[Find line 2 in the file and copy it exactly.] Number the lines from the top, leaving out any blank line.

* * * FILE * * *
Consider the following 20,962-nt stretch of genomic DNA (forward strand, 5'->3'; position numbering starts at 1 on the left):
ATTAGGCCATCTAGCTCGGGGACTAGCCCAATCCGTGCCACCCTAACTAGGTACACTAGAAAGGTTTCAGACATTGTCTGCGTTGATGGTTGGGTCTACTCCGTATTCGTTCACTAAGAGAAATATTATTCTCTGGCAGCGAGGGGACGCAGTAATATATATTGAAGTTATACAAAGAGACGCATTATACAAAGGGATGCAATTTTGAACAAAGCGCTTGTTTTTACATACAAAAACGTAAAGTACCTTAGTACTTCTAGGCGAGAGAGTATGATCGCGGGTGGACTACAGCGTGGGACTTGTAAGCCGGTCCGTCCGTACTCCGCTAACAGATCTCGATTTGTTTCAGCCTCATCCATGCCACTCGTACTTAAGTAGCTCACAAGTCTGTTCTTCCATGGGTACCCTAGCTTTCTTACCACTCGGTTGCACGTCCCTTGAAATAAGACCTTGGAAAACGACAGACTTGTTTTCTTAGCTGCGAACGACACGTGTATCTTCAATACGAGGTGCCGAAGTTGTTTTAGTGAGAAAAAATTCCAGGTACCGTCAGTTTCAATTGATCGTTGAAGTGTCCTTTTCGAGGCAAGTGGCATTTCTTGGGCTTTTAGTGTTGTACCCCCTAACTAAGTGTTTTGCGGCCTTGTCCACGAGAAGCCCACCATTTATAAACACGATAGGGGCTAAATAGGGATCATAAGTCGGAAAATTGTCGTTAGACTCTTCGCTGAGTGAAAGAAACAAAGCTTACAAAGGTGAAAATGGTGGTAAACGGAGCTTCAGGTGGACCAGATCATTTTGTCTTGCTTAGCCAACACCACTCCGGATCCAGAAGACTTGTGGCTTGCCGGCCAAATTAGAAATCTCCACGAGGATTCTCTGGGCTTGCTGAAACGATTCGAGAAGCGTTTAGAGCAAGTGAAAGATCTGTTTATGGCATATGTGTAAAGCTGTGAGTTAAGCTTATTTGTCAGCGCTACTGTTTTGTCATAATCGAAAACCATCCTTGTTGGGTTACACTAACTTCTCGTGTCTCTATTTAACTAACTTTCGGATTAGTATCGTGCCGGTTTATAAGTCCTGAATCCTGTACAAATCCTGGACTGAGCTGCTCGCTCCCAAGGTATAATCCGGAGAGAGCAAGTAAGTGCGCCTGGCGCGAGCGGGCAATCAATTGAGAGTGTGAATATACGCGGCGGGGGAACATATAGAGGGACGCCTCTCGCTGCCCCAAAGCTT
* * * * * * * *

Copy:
ATTAGGCCATCTAGCTCGGGGACTAGCCCAATCCGTGCCACCCTAACTAGGTACACTAGAAAGGTTTCAGACATTGTCTGCGTTGATGGTTGGGTCTACTCCGTATTCGTTCACTAAGAGAAATATTATTCTCTGGCAGCGAGGGGACGCAGTAATATATATTGAAGTTATACAAAGAGACGCATTATACAAAGGGATGCAATTTTGAACAAAGCGCTTGTTTTTACATACAAAAACGTAAAGTACCTTAGTACTTCTAGGCGAGAGAGTATGATCGCGGGTGGACTACAGCGTGGGACTTGTAAGCCGGTCCGTCCGTACTCCGCTAACAGATCTCGATTTGTTTCAGCCTCATCCATGCCACTCGTACTTAAGTAGCTCACAAGTCTGTTCTTCCATGGGTACCCTAGCTTTCTTACCACTCGGTTGCACGTCCCTTGAAATAAGACCTTGGAAAACGACAGACTTGTTTTCTTAGCTGCGAACGACACGTGTATCTTCAATACGAGGTGCCGAAGTTGTTTTAGTGAGAAAAAATTCCAGGTACCGTCAGTTTCAATTGATCGTTGAAGTGTCCTTTTCGAGGCAAGTGGCATTTCTTGGGCTTTTAGTGTTGTACCCCCTAACTAAGTGTTTTGCGGCCTTGTCCACGAGAAGCCCACCATTTATAAACACGATAGGGGCTAAATAGGGATCATAAGTCGGAAAATTGTCGTTAGACTCTTCGCTGAGTGAAAGAAACAAAGCTTACAAAGGTGAAAATGGTGGTAAACGGAGCTTCAGGTGGACCAGATCATTTTGTCTTGCTTAGCCAACACCACTCCGGATCCAGAAGACTTGTGGCTTGCCGGCCAAATTAGAAATCTCCACGAGGATTCTCTGGGCTTGCTGAAACGATTCGAGAAGCGTTTAGAGCAAGTGAAAGATCTGTTTATGGCATATGTGTAAAGCTGTGAGTTAAGCTTATTTGTCAGCGCTACTGTTTTGTCATAATCGAAAACCATCCTTGTTGGGTTACACTAACTTCTCGTGTCTCTATTTAACTAACTTTCGGATTAGTATCGTGCCGGTTTATAAGTCCTGAATCCTGTACAAATCCTGGACTGAGCTGCTCGCTCCCAAGGTATAATCCGGAGAGAGCAAGTAAGTGCGCCTGGCGCGAGCGGGCAATCAATTGAGAGTGTGAATATACGCGGCGGGGGAACATATAGAGGGACGCCTCTCGCTGCCCCAAAGCTT